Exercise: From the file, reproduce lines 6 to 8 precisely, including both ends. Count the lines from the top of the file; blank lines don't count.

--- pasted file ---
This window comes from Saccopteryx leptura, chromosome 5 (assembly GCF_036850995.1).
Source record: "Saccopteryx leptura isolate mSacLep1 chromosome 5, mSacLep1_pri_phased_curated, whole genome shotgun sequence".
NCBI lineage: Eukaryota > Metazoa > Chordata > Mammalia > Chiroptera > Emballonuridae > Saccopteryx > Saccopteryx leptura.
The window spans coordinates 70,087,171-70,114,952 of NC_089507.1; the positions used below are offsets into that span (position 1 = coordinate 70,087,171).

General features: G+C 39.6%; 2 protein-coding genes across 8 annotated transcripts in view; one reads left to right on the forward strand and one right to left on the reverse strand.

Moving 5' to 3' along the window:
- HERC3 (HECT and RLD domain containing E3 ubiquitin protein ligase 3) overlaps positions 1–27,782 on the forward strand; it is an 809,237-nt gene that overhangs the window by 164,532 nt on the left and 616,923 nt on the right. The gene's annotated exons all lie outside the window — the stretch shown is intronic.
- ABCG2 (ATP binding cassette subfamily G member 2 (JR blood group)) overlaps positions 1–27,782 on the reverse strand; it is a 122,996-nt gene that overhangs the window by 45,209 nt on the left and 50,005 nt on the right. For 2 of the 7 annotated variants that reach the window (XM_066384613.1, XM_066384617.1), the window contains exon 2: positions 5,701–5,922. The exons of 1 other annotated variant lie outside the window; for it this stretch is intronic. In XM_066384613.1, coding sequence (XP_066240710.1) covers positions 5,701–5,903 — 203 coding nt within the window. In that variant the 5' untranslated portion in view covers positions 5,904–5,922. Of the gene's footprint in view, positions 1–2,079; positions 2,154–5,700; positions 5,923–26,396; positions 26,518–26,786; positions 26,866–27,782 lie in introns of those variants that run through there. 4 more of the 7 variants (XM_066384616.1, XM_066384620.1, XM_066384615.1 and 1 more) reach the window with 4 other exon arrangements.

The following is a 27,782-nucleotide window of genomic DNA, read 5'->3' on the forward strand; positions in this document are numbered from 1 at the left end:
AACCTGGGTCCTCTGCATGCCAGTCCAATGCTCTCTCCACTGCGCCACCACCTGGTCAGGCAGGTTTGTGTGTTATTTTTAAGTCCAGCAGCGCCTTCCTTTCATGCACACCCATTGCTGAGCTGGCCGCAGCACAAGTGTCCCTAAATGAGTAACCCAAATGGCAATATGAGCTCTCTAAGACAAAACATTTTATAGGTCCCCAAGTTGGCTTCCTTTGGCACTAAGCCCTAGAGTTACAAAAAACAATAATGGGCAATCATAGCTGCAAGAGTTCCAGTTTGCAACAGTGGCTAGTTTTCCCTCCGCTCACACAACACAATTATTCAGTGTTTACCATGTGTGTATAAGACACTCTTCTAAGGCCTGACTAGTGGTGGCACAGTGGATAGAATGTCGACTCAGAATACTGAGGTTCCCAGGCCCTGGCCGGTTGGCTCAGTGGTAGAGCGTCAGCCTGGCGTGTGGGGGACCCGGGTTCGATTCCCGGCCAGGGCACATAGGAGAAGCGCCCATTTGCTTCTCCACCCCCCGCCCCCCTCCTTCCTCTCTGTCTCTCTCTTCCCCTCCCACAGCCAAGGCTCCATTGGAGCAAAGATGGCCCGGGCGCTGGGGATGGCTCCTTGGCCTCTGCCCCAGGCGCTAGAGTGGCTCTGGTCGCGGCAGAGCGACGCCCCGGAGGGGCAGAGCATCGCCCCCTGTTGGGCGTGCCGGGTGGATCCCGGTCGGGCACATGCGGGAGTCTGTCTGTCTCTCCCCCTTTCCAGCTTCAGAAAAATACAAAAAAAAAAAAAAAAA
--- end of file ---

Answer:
Moving 5' to 3' along the window:
- HERC3 (HECT and RLD domain containing E3 ubiquitin protein ligase 3) overlaps positions 1–27,782 on the forward strand; it is an 809,237-nt gene that overhangs the window by 164,532 nt on the left and 616,923 nt on the right. The gene's annotated exons all lie outside the window — the stretch shown is intronic.
- ABCG2 (ATP binding cassette subfamily G member 2 (JR blood group)) overlaps positions 1–27,782 on the reverse strand; it is a 122,996-nt gene that overhangs the window by 45,209 nt on the left and 50,005 nt on the right. For 2 of the 7 annotated variants that reach the window (XM_066384613.1, XM_066384617.1), the window contains exon 2: positions 5,701–5,922. The exons of 1 other annotated variant lie outside the window; for it this stretch is intronic. In XM_066384613.1, coding sequence (XP_066240710.1) covers positions 5,701–5,903 — 203 coding nt within the window. In that variant the 5' untranslated portion in view covers positions 5,904–5,922. Of the gene's footprint in view, positions 1–2,079; positions 2,154–5,700; positions 5,923–26,396; positions 26,518–26,786; positions 26,866–27,782 lie in introns of those variants that run through there. 4 more of the 7 variants (XM_066384616.1, XM_066384620.1, XM_066384615.1 and 1 more) reach the window with 4 other exon arrangements.